Campaigner Vicky Phelan and two other women diagnosed with cervical cancer have called for the Government to provide equal access to a new drug Pembrolizumab, which Ms Phelan said proved effective in combating her cancer.
On Wednesday, Áine Morgan from Co Galway, and Tracey Brennan from Co Roscommon appealed for the drug to be introduced for all Irish cervical cancer patients, where tests indicated it would be effective.
Labour Party health spokesman Alan Kelly accompanied the three women outside the gates of Leinster House and said women diagnosed with cervical cancer needed access to the treatment "immediately".
“This is a life-changing drug, this extends women’s lives, these women have to have this drug,” he said.
Ms Morgan and Ms Brennan have both had preliminary clinical tests indicating the drug would work in fighting their cancer. The two women were not part of the CervicalCheck cancer screening controversy which broke earlier this year, during which it emerged women had not been told of Health Service Executive audits that had found previous smear tests incorrectly gave them the all-clear. A High Court case taken by Ms Phelan against one of the smear test laboratories exposed the major health scandal.
The Pembro treatment costs €8,500 a dose, and the medicine is not currently licensed in Europe for the treatment of cervical cancer, but was provided to Ms Phelan off-licence and to other women caught up in the CervicalCheck scandal. Following access to the drug Ms Phelan has said her tumours reduced significantly.
‘Exhausted every therapy’
Speaking to the media outside Leinster House, Ms Morgan said she had been diagnosed with stage four cervical cancer in late 2015, and despite a prognosis of one to two years life expectancy, she had just passed the three-year mark.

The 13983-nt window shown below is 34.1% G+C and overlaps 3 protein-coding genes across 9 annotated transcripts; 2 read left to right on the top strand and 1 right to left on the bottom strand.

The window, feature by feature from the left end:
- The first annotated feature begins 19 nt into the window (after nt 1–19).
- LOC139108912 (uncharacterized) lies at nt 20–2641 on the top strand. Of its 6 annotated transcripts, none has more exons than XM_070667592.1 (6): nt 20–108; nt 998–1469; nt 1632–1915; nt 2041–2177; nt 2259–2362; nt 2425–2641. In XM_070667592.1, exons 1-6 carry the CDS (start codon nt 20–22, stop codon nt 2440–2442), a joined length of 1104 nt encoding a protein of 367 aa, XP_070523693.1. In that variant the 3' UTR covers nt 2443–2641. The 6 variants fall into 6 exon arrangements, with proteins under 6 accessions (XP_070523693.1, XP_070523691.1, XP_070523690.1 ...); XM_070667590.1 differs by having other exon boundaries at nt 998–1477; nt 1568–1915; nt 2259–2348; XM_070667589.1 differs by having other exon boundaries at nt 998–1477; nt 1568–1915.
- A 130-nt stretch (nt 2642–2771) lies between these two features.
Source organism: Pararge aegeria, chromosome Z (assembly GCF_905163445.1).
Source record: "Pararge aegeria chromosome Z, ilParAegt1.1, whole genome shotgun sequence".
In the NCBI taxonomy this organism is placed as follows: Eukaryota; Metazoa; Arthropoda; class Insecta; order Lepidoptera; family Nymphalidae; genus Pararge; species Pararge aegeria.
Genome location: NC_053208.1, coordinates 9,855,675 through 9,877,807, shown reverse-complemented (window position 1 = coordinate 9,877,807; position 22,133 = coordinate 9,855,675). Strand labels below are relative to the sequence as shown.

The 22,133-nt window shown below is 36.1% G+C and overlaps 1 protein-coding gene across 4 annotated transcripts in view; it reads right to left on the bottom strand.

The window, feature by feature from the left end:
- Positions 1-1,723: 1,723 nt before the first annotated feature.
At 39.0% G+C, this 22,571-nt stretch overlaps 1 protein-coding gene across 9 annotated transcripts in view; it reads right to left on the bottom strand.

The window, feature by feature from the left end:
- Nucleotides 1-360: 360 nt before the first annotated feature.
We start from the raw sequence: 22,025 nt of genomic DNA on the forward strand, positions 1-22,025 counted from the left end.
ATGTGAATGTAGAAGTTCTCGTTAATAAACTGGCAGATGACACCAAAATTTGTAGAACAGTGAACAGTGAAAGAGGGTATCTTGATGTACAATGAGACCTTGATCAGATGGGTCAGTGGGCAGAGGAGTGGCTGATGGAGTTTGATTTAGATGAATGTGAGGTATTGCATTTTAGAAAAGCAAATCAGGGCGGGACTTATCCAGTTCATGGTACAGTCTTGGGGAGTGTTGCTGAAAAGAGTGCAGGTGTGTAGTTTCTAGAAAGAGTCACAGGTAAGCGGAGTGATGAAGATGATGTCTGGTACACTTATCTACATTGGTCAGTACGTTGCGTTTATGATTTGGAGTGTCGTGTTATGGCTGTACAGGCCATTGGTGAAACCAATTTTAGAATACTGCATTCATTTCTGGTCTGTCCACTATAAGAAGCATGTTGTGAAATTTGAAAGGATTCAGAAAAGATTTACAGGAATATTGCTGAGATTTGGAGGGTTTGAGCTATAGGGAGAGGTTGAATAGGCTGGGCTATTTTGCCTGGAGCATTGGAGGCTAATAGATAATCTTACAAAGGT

“I have exhausted every therapy out there, there is nothing out there. To be honest with you I think I’m too young to die,” she said.
“There’s other women like myself out there and we shouldn’t be put out there having to fundraise” for the drug, she said. Women suffering from terminal cervical cancer do not “have the luxury of time on our sides”, she said.
Mr Kelly said he estimated that fewer than 100 women currently might avail of the drug if a Government scheme was introduced granting access to the treatment.
The alternative to Pembro was palliative chemotherapy, the effects of which were “devastating”, Ms Phelan said.
Ms Brennan said she had “exhausted all avenues” in terms of available treatment for her cancer. “I’m deemed eligible for this drug through the testing that I’ve done, and we’re calling for equal access to give us a chance to fight,” she said.
Minister for Health Simon Harris has asked the HSE medicines management programme to look at what measures could be put in place to expand access to Pembro for suitable women, his spokeswoman said.
Mr Harris expected progress to be made on the examination of the issue “very shortly”, he said.